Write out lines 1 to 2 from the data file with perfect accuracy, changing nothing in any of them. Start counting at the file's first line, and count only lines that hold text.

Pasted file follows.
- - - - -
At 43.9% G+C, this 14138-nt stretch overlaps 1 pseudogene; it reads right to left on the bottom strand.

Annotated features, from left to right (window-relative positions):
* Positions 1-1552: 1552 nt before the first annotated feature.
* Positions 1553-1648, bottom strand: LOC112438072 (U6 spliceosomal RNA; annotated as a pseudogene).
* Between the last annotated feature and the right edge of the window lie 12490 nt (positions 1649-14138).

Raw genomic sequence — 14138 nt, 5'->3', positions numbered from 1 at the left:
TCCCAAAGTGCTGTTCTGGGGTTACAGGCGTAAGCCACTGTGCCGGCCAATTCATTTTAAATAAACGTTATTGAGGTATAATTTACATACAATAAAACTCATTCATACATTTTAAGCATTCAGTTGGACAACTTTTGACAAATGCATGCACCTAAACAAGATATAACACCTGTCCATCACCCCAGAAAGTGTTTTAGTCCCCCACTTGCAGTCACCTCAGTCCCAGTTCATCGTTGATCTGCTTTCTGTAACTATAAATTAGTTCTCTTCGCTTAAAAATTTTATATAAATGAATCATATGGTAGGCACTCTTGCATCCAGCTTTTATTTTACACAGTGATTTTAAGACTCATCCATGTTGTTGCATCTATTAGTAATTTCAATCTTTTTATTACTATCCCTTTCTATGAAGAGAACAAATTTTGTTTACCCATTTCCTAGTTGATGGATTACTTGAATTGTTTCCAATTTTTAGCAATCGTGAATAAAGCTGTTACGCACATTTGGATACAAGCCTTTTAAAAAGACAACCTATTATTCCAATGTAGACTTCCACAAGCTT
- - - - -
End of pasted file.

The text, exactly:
At 43.9% G+C, this 14138-nt stretch overlaps 1 pseudogene; it reads right to left on the bottom strand.

Annotated features, from left to right (window-relative positions):